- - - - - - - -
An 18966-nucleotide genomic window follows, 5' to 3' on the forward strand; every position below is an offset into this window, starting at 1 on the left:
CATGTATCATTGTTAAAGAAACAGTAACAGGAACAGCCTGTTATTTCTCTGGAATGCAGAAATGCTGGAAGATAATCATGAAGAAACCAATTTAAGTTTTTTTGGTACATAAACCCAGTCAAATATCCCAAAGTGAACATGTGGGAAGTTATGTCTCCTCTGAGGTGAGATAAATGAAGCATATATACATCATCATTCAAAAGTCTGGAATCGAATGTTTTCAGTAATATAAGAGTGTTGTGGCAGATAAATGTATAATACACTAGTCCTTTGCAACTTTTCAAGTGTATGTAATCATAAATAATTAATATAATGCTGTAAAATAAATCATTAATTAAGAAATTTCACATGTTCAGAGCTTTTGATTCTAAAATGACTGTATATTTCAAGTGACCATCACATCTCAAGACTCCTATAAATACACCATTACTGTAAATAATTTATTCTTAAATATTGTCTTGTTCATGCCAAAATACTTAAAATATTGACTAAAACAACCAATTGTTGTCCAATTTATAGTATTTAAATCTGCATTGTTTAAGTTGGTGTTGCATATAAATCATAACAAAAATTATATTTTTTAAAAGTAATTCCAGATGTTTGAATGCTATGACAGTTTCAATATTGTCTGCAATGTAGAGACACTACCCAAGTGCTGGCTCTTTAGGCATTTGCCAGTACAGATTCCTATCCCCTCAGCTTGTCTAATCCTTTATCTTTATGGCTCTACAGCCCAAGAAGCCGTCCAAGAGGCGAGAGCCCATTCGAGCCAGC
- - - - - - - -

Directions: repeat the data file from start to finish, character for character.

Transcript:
An 18966-nucleotide genomic window follows, 5' to 3' on the forward strand; every position below is an offset into this window, starting at 1 on the left:
CATGTATCATTGTTAAAGAAACAGTAACAGGAACAGCCTGTTATTTCTCTGGAATGCAGAAATGCTGGAAGATAATCATGAAGAAACCAATTTAAGTTTTTTTGGTACATAAACCCAGTCAAATATCCCAAAGTGAACATGTGGGAAGTTATGTCTCCTCTGAGGTGAGATAAATGAAGCATATATACATCATCATTCAAAAGTCTGGAATCGAATGTTTTCAGTAATATAAGAGTGTTGTGGCAGATAAATGTATAATACACTAGTCCTTTGCAACTTTTCAAGTGTATGTAATCATAAATAATTAATATAATGCTGTAAAATAAATCATTAATTAAGAAATTTCACATGTTCAGAGCTTTTGATTCTAAAATGACTGTATATTTCAAGTGACCATCACATCTCAAGACTCCTATAAATACACCATTACTGTAAATAATTTATTCTTAAATATTGTCTTGTTCATGCCAAAATACTTAAAATATTGACTAAAACAACCAATTGTTGTCCAATTTATAGTATTTAAATCTGCATTGTTTAAGTTGGTGTTGCATATAAATCATAACAAAAATTATATTTTTTAAAAGTAATTCCAGATGTTTGAATGCTATGACAGTTTCAATATTGTCTGCAATGTAGAGACACTACCCAAGTGCTGGCTCTTTAGGCATTTGCCAGTACAGATTCCTATCCCCTCAGCTTGTCTAATCCTTTATCTTTATGGCTCTACAGCCCAAGAAGCCGTCCAAGAGGCGAGAGCCCATTCGAGCCAGC